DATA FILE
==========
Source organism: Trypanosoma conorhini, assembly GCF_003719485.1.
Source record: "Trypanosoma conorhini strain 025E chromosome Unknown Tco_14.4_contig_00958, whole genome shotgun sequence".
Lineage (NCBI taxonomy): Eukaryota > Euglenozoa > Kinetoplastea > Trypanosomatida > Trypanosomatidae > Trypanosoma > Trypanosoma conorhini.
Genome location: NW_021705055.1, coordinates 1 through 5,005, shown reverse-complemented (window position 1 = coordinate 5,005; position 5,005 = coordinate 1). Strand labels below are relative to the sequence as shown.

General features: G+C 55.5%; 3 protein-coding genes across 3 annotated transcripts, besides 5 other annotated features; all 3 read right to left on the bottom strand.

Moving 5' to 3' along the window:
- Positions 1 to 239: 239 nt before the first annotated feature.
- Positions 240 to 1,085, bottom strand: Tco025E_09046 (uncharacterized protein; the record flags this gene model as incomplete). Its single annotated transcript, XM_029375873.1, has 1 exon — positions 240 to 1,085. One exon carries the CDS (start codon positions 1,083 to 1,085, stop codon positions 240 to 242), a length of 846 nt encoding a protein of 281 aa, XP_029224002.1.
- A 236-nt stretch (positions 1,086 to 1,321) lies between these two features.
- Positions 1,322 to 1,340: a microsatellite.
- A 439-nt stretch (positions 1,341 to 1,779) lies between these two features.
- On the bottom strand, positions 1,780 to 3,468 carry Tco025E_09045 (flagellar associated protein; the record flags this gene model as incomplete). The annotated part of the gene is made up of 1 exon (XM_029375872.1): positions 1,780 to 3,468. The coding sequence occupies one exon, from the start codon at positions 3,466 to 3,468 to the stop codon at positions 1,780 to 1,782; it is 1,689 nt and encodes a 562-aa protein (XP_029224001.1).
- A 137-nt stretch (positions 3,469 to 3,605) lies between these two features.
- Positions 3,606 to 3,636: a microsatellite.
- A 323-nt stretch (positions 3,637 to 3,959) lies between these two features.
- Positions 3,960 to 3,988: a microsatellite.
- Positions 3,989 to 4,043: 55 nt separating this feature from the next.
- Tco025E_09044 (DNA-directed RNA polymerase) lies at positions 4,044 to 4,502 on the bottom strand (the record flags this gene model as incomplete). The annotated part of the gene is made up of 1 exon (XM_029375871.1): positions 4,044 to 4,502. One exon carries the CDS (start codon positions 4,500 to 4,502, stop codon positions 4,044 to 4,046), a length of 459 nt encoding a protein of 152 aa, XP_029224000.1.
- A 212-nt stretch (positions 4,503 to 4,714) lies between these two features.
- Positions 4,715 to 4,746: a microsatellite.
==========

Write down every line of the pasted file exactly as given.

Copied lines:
Source organism: Trypanosoma conorhini, assembly GCF_003719485.1.
Source record: "Trypanosoma conorhini strain 025E chromosome Unknown Tco_14.4_contig_00958, whole genome shotgun sequence".
Lineage (NCBI taxonomy): Eukaryota > Euglenozoa > Kinetoplastea > Trypanosomatida > Trypanosomatidae > Trypanosoma > Trypanosoma conorhini.
Genome location: NW_021705055.1, coordinates 1 through 5,005, shown reverse-complemented (window position 1 = coordinate 5,005; position 5,005 = coordinate 1). Strand labels below are relative to the sequence as shown.

General features: G+C 55.5%; 3 protein-coding genes across 3 annotated transcripts, besides 5 other annotated features; all 3 read right to left on the bottom strand.

Moving 5' to 3' along the window:
- Positions 1 to 239: 239 nt before the first annotated feature.
- Positions 240 to 1,085, bottom strand: Tco025E_09046 (uncharacterized protein; the record flags this gene model as incomplete). Its single annotated transcript, XM_029375873.1, has 1 exon — positions 240 to 1,085. One exon carries the CDS (start codon positions 1,083 to 1,085, stop codon positions 240 to 242), a length of 846 nt encoding a protein of 281 aa, XP_029224002.1.
- A 236-nt stretch (positions 1,086 to 1,321) lies between these two features.
- Positions 1,322 to 1,340: a microsatellite.
- A 439-nt stretch (positions 1,341 to 1,779) lies between these two features.
- On the bottom strand, positions 1,780 to 3,468 carry Tco025E_09045 (flagellar associated protein; the record flags this gene model as incomplete). The annotated part of the gene is made up of 1 exon (XM_029375872.1): positions 1,780 to 3,468. The coding sequence occupies one exon, from the start codon at positions 3,466 to 3,468 to the stop codon at positions 1,780 to 1,782; it is 1,689 nt and encodes a 562-aa protein (XP_029224001.1).
- A 137-nt stretch (positions 3,469 to 3,605) lies between these two features.
- Positions 3,606 to 3,636: a microsatellite.
- A 323-nt stretch (positions 3,637 to 3,959) lies between these two features.
- Positions 3,960 to 3,988: a microsatellite.
- Positions 3,989 to 4,043: 55 nt separating this feature from the next.
- Tco025E_09044 (DNA-directed RNA polymerase) lies at positions 4,044 to 4,502 on the bottom strand (the record flags this gene model as incomplete). The annotated part of the gene is made up of 1 exon (XM_029375871.1): positions 4,044 to 4,502. One exon carries the CDS (start codon positions 4,500 to 4,502, stop codon positions 4,044 to 4,046), a length of 459 nt encoding a protein of 152 aa, XP_029224000.1.
- A 212-nt stretch (positions 4,503 to 4,714) lies between these two features.
- Positions 4,715 to 4,746: a microsatellite.